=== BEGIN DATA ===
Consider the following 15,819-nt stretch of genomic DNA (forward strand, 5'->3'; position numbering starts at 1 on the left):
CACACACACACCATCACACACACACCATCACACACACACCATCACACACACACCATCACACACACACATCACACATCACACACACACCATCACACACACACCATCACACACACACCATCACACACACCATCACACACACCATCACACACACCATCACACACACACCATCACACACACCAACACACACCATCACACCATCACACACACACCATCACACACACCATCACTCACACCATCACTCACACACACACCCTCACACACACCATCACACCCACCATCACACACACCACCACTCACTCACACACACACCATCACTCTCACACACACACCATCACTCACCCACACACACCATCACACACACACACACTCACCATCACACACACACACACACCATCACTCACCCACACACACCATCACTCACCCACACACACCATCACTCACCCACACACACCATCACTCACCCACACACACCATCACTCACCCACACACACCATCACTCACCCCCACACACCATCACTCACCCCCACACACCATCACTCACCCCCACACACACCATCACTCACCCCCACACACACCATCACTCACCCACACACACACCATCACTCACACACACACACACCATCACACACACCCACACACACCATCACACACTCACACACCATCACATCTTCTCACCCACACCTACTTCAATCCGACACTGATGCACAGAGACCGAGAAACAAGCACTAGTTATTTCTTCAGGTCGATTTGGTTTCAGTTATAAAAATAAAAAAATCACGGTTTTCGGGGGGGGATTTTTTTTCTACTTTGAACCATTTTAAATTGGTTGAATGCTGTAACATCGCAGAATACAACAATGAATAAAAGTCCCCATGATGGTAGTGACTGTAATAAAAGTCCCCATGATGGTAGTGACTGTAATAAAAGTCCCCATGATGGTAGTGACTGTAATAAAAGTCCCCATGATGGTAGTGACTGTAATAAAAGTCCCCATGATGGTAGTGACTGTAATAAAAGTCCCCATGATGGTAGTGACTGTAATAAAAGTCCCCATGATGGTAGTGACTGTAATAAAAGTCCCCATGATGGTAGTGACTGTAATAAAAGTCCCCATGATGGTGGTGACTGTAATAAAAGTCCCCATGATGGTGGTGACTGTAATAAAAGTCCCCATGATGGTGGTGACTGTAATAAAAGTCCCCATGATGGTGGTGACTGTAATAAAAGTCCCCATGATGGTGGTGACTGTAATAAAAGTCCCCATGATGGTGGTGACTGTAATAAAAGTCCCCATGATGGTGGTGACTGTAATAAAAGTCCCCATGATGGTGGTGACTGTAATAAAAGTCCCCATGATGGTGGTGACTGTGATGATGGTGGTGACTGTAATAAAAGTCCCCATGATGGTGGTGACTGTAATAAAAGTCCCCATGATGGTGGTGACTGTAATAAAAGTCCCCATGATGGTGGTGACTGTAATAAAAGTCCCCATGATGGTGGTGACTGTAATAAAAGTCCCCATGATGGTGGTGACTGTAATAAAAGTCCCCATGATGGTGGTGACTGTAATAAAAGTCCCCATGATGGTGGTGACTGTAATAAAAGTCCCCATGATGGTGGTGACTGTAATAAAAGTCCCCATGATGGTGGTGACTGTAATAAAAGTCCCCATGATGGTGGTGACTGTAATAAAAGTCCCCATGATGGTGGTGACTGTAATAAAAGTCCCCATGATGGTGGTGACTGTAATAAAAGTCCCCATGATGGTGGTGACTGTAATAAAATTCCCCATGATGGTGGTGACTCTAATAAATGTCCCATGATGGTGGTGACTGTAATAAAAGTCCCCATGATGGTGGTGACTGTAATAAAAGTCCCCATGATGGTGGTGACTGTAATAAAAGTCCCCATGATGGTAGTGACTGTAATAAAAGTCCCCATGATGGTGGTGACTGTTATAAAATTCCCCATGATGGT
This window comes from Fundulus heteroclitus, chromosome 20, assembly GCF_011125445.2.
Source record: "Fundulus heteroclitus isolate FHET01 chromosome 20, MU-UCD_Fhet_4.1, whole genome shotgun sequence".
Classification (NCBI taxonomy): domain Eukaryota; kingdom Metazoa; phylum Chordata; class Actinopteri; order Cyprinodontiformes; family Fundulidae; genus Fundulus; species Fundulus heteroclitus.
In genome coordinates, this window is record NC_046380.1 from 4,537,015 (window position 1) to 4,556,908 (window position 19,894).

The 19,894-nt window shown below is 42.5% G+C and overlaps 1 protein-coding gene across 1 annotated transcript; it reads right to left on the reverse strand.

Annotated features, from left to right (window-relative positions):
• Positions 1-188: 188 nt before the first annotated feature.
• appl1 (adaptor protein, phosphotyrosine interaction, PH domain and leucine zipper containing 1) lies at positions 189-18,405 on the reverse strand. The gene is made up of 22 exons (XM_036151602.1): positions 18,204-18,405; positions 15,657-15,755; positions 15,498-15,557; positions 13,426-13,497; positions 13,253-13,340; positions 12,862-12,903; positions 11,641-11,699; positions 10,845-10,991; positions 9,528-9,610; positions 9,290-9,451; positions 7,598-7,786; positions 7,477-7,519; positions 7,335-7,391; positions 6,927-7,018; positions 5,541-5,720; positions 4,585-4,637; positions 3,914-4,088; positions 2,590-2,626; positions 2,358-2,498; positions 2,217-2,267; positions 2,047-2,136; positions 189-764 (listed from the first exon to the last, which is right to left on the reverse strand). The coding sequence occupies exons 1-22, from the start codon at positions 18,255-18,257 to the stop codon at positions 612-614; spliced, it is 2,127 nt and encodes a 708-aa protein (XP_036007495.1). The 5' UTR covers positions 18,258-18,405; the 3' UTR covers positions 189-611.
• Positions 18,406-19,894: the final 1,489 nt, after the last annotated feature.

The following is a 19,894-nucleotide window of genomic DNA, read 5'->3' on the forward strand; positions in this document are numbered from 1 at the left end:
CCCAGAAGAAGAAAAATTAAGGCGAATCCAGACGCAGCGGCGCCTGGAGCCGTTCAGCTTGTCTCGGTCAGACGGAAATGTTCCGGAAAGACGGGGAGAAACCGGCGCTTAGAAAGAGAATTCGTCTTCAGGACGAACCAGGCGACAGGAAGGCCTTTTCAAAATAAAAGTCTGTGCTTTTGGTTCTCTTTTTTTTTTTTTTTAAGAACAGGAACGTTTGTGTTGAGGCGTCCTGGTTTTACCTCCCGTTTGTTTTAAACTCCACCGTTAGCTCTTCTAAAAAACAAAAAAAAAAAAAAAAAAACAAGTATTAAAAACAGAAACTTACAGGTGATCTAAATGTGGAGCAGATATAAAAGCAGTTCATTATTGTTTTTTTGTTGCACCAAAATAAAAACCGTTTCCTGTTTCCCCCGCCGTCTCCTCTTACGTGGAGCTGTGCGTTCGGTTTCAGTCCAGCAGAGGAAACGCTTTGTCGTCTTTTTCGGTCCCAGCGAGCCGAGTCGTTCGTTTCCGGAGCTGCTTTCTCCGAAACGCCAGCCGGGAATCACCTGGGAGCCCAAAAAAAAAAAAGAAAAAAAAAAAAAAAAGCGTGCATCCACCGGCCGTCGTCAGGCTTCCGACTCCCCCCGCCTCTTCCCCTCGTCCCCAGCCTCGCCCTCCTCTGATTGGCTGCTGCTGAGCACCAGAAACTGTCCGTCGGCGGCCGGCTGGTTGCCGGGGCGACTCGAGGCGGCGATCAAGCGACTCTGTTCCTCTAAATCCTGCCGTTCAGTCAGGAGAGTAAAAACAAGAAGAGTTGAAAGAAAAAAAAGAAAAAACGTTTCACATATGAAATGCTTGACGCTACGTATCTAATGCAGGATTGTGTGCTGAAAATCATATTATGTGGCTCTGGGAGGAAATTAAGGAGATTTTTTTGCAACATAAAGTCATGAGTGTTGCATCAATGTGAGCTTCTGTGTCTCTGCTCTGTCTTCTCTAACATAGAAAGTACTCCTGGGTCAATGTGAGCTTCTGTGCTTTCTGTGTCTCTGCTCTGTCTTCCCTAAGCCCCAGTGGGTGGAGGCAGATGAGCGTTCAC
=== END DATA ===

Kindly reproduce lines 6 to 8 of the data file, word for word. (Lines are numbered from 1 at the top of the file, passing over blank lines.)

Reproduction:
In genome coordinates, this window is record NC_046380.1 from 4,537,015 (window position 1) to 4,556,908 (window position 19,894).

The 19,894-nt window shown below is 42.5% G+C and overlaps 1 protein-coding gene across 1 annotated transcript; it reads right to left on the reverse strand.

Annotated features, from left to right (window-relative positions):